Another awesome Photo-Prompt Flash Fiction challenge from Chasing Revery.

Rules are simple: The photo below and all five words must be featured in the piece that is to be no longer than 500 words.

cityscape prompt










I try to do something different as far as intent with each photo-prompt piece; make every one a kind of exercise.  With this one I wanted to try to come up with a story that I could use the words repetitively without it seeming out of place.  If this wasn’t a word prompt, you wouldn’t notice, was my intention, and I had to use all the words in the final sentence of the piece in the order they were given.  It was this last confine that really dictated the story and content.  I had a lot of fun doing it. First draft was about 590 words.  Enjoy!


The world was his animal, his dog.  This cityscape—a moonlit mockery of a once magnificent metropolis—was but a flea, sucking its parasitical nature.

Why did she, the moon, demure in the denim-blue night sky, preside over such shit?

She loves a catastrophe as much as any.  No river of tears pouring from her craters when the Reaper, God’s own “it’s time to thin the herd” creeper comes a’ swinging his scythe.

It’s what parasites got coming.  A flea, that’s what the city was, or was it him who was a flea, a little creeper on the dog’s back, the sky scrapers thick, mammalian hairs?

A Catastrophe was in order.  Yes!  A flood, a river of God roaring down, all its divine destructive power flushing the fleas away.

Wouldn’t flush the Denim Dude though.  That’s what they called him; the Denim Dude.

He’d make bums cause commotion in the knock-off store, then he’d  pop up from hiding like some creeper from the crypt, swipe as many jeans as he could get in his cart , and then he’d run like the b’jeezuz.

He’d sling his merchandise in the alleys.  Denim Dude was a title as inevitable as that asteroid catastrophe that ended the Dinobots a thousand years ago about.

So what was Denim D going to do about the overdue disaster?  It was a fair question, and so deserved Denim Dude’s due diligence before deciding.


Something wicked and wonderful was working…


He’d be the River, but not a river of water, but of puke and bile.  It was brilliant!  A way-better catastrophe than when that asshole was playing with matches in Chicago in 1900-n-something.  Way better!

Denim giggled diabolically at his own evil genius, and rubbed his small hands together like a flea cleaning his tarsi.

Yes it was genius; Denim D would indeed be the River, the Catastroflea —hee, hee!—as, while it was still dark, he, like a nocturnal ninja, a crazed creeper, sneaks down into the subway.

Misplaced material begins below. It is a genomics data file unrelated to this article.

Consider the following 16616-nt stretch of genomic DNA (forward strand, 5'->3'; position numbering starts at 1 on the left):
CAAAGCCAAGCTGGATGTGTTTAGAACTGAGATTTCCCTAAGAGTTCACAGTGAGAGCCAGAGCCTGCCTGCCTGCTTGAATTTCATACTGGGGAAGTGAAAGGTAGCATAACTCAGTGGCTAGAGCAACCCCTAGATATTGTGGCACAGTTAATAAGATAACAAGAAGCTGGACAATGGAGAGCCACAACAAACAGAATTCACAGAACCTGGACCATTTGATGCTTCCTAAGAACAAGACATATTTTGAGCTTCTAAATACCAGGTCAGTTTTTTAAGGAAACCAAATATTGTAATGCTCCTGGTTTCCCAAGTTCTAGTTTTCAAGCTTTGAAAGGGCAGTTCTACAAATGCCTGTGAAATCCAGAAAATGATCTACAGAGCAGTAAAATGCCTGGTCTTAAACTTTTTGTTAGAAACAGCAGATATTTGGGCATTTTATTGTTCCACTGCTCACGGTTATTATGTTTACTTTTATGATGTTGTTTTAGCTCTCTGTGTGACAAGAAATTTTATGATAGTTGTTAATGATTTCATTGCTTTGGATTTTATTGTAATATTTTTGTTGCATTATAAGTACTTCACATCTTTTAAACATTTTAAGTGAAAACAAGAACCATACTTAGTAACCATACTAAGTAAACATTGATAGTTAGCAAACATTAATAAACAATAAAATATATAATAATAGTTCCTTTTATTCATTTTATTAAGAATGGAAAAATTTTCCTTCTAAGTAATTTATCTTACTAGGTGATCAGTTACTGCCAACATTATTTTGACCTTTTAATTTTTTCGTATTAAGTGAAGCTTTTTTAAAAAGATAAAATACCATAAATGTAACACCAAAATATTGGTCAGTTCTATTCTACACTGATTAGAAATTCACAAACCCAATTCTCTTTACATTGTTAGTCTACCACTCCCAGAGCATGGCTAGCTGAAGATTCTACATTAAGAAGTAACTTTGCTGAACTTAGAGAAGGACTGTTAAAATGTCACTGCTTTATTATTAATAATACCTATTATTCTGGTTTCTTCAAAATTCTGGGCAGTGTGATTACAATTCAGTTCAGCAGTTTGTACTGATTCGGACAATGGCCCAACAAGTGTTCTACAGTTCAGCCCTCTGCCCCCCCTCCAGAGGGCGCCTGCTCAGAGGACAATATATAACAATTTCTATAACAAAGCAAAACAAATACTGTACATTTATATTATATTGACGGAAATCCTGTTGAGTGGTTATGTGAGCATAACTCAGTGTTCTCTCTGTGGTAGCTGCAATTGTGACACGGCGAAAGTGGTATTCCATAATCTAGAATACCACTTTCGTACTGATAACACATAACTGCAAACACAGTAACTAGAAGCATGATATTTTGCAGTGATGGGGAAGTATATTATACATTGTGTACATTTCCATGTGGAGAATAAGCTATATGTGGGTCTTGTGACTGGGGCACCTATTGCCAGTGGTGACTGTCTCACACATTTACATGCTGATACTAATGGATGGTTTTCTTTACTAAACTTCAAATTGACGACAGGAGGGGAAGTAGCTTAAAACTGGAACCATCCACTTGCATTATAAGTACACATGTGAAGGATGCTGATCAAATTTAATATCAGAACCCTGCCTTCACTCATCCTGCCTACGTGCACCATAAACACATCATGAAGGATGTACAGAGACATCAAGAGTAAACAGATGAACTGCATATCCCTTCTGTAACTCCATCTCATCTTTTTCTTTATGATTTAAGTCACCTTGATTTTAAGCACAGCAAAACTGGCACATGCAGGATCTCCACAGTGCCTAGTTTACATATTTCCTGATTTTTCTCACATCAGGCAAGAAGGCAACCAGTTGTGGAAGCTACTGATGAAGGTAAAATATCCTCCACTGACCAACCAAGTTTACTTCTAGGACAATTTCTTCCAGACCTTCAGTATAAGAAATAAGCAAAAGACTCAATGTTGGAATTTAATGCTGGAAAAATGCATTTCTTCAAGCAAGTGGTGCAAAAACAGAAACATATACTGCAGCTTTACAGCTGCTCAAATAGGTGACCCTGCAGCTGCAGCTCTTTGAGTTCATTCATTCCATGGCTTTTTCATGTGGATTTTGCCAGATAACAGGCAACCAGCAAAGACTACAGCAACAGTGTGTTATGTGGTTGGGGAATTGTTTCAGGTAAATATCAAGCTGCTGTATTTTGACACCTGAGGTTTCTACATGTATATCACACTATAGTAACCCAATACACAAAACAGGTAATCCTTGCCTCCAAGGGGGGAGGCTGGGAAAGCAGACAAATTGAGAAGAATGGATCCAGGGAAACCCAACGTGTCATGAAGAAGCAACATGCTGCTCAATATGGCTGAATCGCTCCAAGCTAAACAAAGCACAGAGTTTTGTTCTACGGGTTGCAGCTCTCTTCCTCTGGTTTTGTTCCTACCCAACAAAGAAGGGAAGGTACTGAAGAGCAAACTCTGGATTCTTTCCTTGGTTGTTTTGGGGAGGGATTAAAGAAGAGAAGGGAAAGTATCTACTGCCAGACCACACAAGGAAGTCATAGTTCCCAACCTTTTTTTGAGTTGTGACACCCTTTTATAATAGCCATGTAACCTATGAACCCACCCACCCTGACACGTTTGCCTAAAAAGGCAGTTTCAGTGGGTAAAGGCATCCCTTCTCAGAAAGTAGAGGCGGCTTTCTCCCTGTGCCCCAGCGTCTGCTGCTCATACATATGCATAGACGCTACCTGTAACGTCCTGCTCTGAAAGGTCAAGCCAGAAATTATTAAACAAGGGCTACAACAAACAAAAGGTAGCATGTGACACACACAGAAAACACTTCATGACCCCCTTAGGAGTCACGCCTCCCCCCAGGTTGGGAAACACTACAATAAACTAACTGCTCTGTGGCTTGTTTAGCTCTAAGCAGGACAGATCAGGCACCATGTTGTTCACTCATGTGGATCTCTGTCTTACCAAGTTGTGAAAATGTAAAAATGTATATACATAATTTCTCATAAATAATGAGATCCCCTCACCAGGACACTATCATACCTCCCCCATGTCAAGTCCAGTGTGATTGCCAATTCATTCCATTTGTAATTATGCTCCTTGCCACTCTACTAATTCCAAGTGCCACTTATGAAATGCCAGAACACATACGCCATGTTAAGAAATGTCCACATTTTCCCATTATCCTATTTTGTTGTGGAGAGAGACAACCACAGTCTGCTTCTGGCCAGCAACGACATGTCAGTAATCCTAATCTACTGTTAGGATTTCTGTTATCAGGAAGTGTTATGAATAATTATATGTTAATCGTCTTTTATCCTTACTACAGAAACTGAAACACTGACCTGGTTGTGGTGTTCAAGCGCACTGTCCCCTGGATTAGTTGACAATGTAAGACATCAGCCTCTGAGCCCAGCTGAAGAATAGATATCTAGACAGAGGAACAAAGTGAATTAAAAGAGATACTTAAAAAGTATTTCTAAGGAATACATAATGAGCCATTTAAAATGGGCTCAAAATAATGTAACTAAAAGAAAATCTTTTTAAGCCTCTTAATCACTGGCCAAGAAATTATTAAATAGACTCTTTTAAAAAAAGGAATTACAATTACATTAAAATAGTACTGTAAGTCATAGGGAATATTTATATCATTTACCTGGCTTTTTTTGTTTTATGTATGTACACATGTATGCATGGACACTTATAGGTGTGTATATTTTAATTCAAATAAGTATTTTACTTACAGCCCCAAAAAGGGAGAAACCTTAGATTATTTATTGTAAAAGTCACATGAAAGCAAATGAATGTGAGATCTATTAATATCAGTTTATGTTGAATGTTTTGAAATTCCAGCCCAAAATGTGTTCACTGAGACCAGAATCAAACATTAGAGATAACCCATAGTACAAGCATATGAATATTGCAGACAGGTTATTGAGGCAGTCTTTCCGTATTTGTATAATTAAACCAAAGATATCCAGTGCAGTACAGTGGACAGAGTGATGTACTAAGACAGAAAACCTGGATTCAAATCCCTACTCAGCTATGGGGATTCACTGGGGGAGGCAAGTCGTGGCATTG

In the lowest tunnel he’d eat all the black soot as he could.  It would make him more sick than those doctors had ever seen , and he’d run around and sneeze on everybody, and get the whole city sick.

Look out for fleas that sneeze.  Denim Dude giggled again.

Lights blinded him.  He heard the crackle of a radio.

From behind, he was forced to the ground.  Rough hands pinned his arms.  The cold cuffs clamped closed, “schlak-tack, schlak-tack.”

A deep voice, probably a darkie, said, “Jack Nerf Twaggler, you are under arrest for possession of stolen property…”

All Denim heard was the “squeak, squeak” of his cart being taken away and arrested too.

The eager-to-punish hands yanked him up and forced him to the squad car.

Denim D thrust his head skyward and screamed, “I am Denim D, the creeper flea, bringer of the river of catastrophe, and ain’t  none of y’all got shit on me! ”

Word Count: 500


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  1. Though I had a bit of trouble with the POV, I really enjoyed this more and more as it came to the end. I’m crazy about Catastroflea and the last sentence with all the words used together in a statement that is surprising, yet fits perfectly with the character. Excellent exercise. 🙂

    • Christopher Shawbell

       /  March 11, 2013

      Thanks, Carrie. The story is a bit “odd” but my challenge was to come up with something I could utilize the prompt words frequently and then use them all in the last sentence in order they were given. Took a little work.
      See you later this week. I hope you have an entry.


      • 🙂 Well, the overall effect on this piece was a good one. I don’t have a submission for this week yet. I may pants it tomorrow and see what I come up with (my usual technique).

      • Christopher Shawbell

         /  March 11, 2013

        According to my own self-inflicted challenge, I’m s’posta continue Huge Stone. I feel kinda numb…been writing several other pieces of mine at the same time, and my brain’s kinds scrambled, so I know the feeling.

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